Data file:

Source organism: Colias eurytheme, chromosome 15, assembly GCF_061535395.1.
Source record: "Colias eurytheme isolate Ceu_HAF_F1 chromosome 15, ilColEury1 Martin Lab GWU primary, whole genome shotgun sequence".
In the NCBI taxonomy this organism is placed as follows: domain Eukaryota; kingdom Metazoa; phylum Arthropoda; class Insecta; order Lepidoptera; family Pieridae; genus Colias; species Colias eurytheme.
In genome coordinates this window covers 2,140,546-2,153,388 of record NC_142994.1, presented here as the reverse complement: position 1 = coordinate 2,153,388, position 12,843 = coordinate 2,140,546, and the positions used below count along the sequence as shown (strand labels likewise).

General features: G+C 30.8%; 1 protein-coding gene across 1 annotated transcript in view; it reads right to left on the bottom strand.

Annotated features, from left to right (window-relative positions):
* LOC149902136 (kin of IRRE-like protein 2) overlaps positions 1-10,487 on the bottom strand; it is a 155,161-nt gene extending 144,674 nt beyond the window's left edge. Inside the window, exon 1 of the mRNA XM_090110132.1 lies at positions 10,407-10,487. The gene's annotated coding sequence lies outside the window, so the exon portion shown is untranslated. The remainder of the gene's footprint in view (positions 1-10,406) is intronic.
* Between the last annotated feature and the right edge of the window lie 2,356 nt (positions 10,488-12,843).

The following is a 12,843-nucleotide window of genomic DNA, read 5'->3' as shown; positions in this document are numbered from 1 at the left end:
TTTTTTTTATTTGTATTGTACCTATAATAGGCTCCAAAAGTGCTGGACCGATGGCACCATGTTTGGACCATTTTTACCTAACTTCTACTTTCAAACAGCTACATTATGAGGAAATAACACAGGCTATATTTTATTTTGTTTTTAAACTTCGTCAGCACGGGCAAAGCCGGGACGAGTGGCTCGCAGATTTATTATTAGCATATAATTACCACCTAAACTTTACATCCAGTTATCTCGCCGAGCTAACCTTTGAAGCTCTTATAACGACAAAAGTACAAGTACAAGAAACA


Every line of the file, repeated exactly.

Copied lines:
Source organism: Colias eurytheme, chromosome 15, assembly GCF_061535395.1.
Source record: "Colias eurytheme isolate Ceu_HAF_F1 chromosome 15, ilColEury1 Martin Lab GWU primary, whole genome shotgun sequence".
In the NCBI taxonomy this organism is placed as follows: domain Eukaryota; kingdom Metazoa; phylum Arthropoda; class Insecta; order Lepidoptera; family Pieridae; genus Colias; species Colias eurytheme.
In genome coordinates this window covers 2,140,546-2,153,388 of record NC_142994.1, presented here as the reverse complement: position 1 = coordinate 2,153,388, position 12,843 = coordinate 2,140,546, and the positions used below count along the sequence as shown (strand labels likewise).

General features: G+C 30.8%; 1 protein-coding gene across 1 annotated transcript in view; it reads right to left on the bottom strand.

Annotated features, from left to right (window-relative positions):
* LOC149902136 (kin of IRRE-like protein 2) overlaps positions 1-10,487 on the bottom strand; it is a 155,161-nt gene extending 144,674 nt beyond the window's left edge. Inside the window, exon 1 of the mRNA XM_090110132.1 lies at positions 10,407-10,487. The gene's annotated coding sequence lies outside the window, so the exon portion shown is untranslated. The remainder of the gene's footprint in view (positions 1-10,406) is intronic.
* Between the last annotated feature and the right edge of the window lie 2,356 nt (positions 10,488-12,843).

The following is a 12,843-nucleotide window of genomic DNA, read 5'->3' as shown; positions in this document are numbered from 1 at the left end:
TTTTTTTTATTTGTATTGTACCTATAATAGGCTCCAAAAGTGCTGGACCGATGGCACCATGTTTGGACCATTTTTACCTAACTTCTACTTTCAAACAGCTACATTATGAGGAAATAACACAGGCTATATTTTATTTTGTTTTTAAACTTCGTCAGCACGGGCAAAGCCGGGACGAGTGGCTCGCAGATTTATTATTAGCATATAATTACCACCTAAACTTTACATCCAGTTATCTCGCCGAGCTAACCTTTGAAGCTCTTATAACGACAAAAGTACAAGTACAAGAAACA